However, wood may be attacked by a variety of organisms such as fungi, bacteria, insects and marine borers. To combat biodeterioration of wood, chemical preservation is now a common practice. Without preservative treatment, insect damage or microbial degradation of wood may occur within three to five years.

One preservative treatment is known as chromated copper arsenate (hereinafter referred to as "CCA"). During CCA treatment of wood, the preservative ingredients become fixed in the wood cells as leach-resistant, insoluble precipitants of copper arsenate and chrome arsenate which do not vaporise or evaporate.

However, products from treated timber (such as CCA-treated timber) have been considered too toxic or an inappropriate choice for re-use or recycling. For example, wood shavings and sawdust have been used as animal bedding material in many industrial, domestic and research situations. In the State of Victoria, Commonwealth of Australia, alone, the recycling of wood products in the form of animal bedding has created approximately $AUD1.1 million industry. Such wood products would otherwise be of little value. As treated timber waste products have not been used in this or other recycling industries, a secondary industry has not developed for treated timber wastes which has resulted in the disposal of such treated timber waste being non-subsidised.

In accordance with the present invention, it has now been shown that treated wood products such as wood shavings and saw dust exhibit beneficial properties for caged and housed animals such as reducing respiratory infection and generally improving animal health, reducing animal waste odour and delaying biodeterioration of bedding material. The present invention provides, therefore, a valuable secondary industry for treated timber by-products.

Accordingly, one aspect of the present invention is directed to the use of a product derived from treated wood as an animal bedding material.

More particularly, the present invention contemplates the use of a product derived from treated wood as an animal bedding material, which material reduces the incidence of microbial infection in an animal maintained in the presence of said material.

Microbial infection as referred to herein encompasses infection by prokaryotic or eukaryotic organisms. For convenience, it also encompasses viral infection. The present invention is particularly directed to a reduction in respiratory, gut or skin infection and most particularly to respiratory infection.

Another aspect of the present invention provides for the use of a product derived from treated wood as an animal bedding material, which material reduces animal odour when an animal is maintained in the presence of said material.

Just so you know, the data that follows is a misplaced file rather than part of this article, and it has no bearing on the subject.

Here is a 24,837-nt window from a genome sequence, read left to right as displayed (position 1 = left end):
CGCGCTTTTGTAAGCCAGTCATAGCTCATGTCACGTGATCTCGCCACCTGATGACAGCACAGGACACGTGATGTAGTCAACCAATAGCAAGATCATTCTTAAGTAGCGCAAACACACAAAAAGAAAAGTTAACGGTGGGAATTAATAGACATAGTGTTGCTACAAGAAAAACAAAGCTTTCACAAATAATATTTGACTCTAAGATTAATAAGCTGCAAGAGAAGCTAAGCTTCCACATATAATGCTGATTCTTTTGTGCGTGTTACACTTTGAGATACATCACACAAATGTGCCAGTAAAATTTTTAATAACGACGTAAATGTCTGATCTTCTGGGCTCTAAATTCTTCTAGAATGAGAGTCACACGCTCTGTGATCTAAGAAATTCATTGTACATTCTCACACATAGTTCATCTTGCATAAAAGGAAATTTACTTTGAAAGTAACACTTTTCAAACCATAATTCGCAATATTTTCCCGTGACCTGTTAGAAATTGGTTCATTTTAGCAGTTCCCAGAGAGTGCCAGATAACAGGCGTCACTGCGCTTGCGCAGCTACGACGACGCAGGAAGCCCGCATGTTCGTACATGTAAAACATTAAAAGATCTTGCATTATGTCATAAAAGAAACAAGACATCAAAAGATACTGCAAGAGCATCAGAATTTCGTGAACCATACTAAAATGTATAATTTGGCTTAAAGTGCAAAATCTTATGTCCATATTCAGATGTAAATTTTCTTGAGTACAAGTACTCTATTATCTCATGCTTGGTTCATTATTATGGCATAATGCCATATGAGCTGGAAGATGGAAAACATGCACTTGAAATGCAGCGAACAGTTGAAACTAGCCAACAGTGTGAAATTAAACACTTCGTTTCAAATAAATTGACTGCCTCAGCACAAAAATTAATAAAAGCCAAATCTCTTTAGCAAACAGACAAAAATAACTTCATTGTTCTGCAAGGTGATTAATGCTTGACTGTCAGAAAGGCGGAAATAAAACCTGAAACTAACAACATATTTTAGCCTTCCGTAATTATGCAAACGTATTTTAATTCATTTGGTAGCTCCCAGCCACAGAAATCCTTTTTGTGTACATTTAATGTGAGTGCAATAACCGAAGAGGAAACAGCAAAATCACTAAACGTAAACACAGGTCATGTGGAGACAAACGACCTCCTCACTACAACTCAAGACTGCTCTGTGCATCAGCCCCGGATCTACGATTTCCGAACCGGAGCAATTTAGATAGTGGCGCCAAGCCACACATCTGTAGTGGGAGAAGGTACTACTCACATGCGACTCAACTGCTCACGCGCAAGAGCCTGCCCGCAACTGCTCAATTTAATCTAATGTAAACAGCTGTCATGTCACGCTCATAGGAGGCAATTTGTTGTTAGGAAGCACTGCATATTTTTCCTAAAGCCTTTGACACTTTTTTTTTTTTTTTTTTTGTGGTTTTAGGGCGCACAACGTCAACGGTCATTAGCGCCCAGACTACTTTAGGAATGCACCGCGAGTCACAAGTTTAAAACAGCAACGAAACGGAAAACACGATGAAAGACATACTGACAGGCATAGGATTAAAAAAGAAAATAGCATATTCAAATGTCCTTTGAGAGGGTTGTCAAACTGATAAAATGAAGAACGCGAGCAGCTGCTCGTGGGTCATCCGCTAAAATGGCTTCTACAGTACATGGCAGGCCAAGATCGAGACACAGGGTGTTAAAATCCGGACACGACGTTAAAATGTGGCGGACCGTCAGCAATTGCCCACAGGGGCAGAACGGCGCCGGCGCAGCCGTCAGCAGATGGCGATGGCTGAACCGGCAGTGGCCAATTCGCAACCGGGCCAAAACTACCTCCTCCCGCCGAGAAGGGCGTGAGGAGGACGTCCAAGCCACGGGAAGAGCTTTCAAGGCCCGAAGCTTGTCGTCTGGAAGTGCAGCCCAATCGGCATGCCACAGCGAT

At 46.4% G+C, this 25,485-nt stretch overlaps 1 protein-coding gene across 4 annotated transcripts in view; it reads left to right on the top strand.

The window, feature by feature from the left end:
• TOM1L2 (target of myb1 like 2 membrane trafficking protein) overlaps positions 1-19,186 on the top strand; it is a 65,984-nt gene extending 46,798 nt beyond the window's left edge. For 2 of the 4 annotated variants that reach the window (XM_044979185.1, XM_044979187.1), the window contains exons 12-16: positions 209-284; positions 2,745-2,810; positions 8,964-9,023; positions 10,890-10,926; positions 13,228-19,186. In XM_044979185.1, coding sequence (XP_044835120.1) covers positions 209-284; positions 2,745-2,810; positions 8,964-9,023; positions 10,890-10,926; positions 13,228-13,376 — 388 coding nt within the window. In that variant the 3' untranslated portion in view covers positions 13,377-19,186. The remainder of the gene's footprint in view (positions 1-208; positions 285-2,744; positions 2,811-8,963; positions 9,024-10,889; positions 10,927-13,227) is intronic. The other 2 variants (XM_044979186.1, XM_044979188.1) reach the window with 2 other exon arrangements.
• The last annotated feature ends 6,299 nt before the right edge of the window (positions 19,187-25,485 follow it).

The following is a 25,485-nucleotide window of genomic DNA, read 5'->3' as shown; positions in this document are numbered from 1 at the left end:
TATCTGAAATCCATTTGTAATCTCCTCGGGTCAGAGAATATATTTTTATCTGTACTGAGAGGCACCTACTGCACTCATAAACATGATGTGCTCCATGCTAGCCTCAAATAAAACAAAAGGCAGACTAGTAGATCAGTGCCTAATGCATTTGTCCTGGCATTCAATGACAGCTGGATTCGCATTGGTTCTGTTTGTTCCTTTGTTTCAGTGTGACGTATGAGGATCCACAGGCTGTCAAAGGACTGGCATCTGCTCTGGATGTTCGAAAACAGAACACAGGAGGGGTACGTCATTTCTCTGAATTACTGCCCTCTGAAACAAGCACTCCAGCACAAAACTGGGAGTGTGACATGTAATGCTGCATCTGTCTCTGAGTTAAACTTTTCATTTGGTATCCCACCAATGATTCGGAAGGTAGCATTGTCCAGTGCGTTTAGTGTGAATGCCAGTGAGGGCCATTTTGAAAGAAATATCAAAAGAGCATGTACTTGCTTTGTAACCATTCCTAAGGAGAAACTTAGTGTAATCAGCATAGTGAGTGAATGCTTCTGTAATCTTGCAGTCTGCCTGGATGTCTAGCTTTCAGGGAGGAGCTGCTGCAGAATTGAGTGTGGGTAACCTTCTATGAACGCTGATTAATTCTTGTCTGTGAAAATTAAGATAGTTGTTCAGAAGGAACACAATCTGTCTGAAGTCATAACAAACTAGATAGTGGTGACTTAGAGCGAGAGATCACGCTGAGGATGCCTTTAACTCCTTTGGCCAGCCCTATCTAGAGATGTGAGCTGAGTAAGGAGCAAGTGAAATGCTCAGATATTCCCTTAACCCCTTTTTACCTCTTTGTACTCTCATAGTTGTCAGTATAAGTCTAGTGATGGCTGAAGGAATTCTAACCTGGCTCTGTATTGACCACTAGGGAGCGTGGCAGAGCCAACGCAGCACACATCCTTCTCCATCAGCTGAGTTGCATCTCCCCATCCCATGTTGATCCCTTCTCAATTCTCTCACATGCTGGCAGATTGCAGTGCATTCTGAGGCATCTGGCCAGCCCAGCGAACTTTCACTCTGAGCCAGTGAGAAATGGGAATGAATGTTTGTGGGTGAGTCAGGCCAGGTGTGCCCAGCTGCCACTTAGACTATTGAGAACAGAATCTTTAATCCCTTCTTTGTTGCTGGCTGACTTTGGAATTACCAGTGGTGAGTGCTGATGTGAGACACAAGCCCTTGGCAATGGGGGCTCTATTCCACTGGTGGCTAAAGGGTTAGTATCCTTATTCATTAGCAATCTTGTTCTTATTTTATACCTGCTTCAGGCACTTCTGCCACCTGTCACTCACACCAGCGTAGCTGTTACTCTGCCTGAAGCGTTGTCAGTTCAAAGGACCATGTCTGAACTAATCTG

Animal odour contemplated by this aspect of the invention covers waste odour such as from urine of faeces and from the biodeterioration of animal bedding material. A particular animal waste odour reduced by the present invention is ammonial odour.

Yet another aspect of the present invention is directed to the use of a product derived from treated wood as an animal bedding material, which material carries fewer microorganisms per cm3 compared to animal bedding material from untreated wood products.

Still a further aspect of the present invention contemplates the use of a product derived from treated wood as an animal bedding material, which material exhibits reduced biodeterioration over time compared to animal bedding material from untreated wood products.

Yet another aspect of the present invention contemplates the use of a product from treated wood as an animal bedding material, which material exhibits at least one of the following properties:

(i) reduces the incidence of microbial infection such as respiratory infection in an animal maintained in the presence of said material;

(ii) reduces animal odour such as waste odour when an animal is maintained in the presence of said material;

(iii) caries fewer microorganisms per cm3 compared to animal bedding material from untreated wood products; and/or

(iv) reduced biodeterioration over time compared to animal bedding material from untreated wood products.

Preferably, the animal bedding material of the present invention exhibits at least two of the above-mentioned properties, more preferably at least three of the above-mentioned properties and most preferably all four of the above-mentioned properties.

Another aspect of the present invention contemplates a method for reducing the incidence of microbial infection in a housed animal, said method comprising maintaining said housed animal in the presence of a product derived from treated wood.

A "housed" animal means a situation where an animal is held captive in an enclosure or where it voluntarily remains in an enclosure. A "housed animal" therefor includes caged animals or boxes for animal such as kennels, stables or other shelters.